Kissinger Sommer

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The Kissinger Sommer is a classical music festival held every year in the summer in the city of Bad Kissingen in Bavaria, Southern Germany.


The festival was founded in 1986. At the beginning the focus of the festival was on the improvement of the cultural relations between eastern and western Europe. Every year an east-european country was partner of the festival, beginning with Hungary in 1986. Poland, Czechoslovakia and the Soviet Union followed. So the festival became a place, were one could see artists from east and west, especially of the partner-countries and of East-Germany.[1] Among the artists of the first years were Dmitry Sitkovetsky, Boris Pergamenschikow and Svjatoslav Richter. After the fall of the iron curtain the festival turned to a world-wide view with partner-countries in whole Europe, North America and China.[2] Every summer around 50 concerts are attracting about 30 000 visitors. The occurring interpreters are a mixture of well-known international stars like Cecilia Bartoli, Arcadi Volodos, Fazil Say or Grigory Sokolov, and newcomers, who often later have made a great career too,[3] like Lang Lang, Diana Damrau [4] or David Garrett.[5]

Director of the "Kissinger Sommer" from 1986 until 2016 was Kari Kahl-Wolfsjäger.[6] Her successor, beginning in 2017, is Tilman Schlömp,[7] formerly artistic director at the festival Beethovenfest in Bonn.

Contemporary Music[edit]

From the beginning the festival is also a place for contemporary composers like Alfred Schnittke, Sofia Gubaidulina, Edison Denisov, Aribert Reimann or Wolfgang Rihm.[8] There have been world premieres of composers like Jean Françaix (Dixtuor, in 1987[9]), Krzysztof Penderecki (Sinfonietta No. 2 for clarinet and string orchestra, in 1994[10]) and Fazil Say (Sonata for clarinet and piano, op. 42, in 2012[11]). Since 2006 composers present themselves and premieres of their music in the workshop "Bad Kissinger Liederwerkstatt".[12]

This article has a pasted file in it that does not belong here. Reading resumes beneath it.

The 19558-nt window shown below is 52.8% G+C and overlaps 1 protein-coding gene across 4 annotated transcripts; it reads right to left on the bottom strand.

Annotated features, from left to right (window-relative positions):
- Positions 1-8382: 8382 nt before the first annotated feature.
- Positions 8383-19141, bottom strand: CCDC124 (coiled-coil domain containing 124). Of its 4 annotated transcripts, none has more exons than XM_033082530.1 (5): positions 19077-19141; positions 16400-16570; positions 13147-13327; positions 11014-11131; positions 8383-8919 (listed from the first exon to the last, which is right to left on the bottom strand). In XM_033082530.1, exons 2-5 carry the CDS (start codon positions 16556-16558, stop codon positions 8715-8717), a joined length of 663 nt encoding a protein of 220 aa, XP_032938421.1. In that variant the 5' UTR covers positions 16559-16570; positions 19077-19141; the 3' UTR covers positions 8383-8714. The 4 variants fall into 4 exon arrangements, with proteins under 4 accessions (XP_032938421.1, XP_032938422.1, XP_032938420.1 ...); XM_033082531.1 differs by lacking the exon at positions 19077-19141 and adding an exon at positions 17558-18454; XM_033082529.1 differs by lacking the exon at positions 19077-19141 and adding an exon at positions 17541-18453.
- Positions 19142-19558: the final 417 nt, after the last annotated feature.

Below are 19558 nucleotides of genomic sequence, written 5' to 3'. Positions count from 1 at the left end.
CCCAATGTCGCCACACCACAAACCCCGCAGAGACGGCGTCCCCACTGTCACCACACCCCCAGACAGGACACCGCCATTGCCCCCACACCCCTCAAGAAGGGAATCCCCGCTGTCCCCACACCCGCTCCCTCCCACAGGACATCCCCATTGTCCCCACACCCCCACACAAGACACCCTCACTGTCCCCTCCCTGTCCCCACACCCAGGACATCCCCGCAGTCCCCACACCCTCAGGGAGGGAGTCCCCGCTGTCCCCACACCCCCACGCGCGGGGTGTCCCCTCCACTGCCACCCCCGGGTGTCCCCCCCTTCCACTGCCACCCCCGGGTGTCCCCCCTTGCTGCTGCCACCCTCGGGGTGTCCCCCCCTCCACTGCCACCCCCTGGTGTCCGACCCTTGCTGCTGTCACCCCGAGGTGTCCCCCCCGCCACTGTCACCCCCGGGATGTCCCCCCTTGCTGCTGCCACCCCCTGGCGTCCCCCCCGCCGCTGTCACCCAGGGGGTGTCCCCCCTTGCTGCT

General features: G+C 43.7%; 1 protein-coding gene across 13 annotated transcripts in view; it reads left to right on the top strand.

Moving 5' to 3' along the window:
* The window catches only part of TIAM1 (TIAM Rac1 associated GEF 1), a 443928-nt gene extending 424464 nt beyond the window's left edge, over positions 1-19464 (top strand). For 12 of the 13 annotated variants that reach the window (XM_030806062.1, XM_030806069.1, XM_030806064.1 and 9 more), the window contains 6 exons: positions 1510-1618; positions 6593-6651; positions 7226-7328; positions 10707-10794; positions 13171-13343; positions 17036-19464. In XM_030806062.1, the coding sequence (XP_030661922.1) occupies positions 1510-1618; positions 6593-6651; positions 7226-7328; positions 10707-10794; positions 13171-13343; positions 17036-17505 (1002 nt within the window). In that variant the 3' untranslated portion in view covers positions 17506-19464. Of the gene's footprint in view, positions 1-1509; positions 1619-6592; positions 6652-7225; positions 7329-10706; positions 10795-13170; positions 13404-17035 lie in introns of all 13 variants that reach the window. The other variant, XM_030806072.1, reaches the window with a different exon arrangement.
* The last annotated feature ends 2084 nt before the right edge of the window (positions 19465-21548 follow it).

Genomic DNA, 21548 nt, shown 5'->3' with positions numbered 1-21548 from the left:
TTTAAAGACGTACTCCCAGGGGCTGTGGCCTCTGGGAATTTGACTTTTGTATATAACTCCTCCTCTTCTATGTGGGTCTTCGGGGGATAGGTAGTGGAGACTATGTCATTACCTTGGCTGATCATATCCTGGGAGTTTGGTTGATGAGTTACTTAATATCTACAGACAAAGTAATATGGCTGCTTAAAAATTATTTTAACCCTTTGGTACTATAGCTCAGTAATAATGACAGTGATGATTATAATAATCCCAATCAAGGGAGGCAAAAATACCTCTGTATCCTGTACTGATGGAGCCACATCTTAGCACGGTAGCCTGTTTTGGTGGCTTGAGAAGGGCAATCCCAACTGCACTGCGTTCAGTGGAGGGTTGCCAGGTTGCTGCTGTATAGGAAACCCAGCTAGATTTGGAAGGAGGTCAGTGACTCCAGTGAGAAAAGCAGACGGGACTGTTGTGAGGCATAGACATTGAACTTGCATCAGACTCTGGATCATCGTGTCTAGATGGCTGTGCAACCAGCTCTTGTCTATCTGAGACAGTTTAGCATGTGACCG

Luitpold Prize[edit]

Every year the "Luitpoldpreis" (Luitpold Prize) is awarded to a young interpreter of the festival. The prize is named after Luitpold, Prince Regent of Bavaria, who let build the great Bad Kissingen concert hall Regentenbau, where many of the concerts of the festival take place. Among the winners there are artists like Alisa Weilerstein (2000), Baiba Skride (2003), Mojca Erdmann (2005), Tine Thing Helseth (2007), Igor Levit (2009) and Julian Trevelyan (2017).

Kissinger Klavierolymp[edit]

The festival is connected to the "Kissinger Klavierolymp", a competition of young pianists in autumn in Bad Kissingen. The prize for the winners is a performance at the "Kissinger Sommer". Among them are Martin Helmchen, Nikolai Tokarev, Kirill Gerstein, Igor Levit, Alice Sara Ott and Kit Armstrong.[13]

The great Bad Kissingen concert hall "Regentenbau", one of the sites of the "Kissinger Sommer"


  1. ^ authors, various (1989) "Travel and Exchange", GDR Bulletin, Vol. 15: Iss. 2.
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  8. ^;art211,1088768
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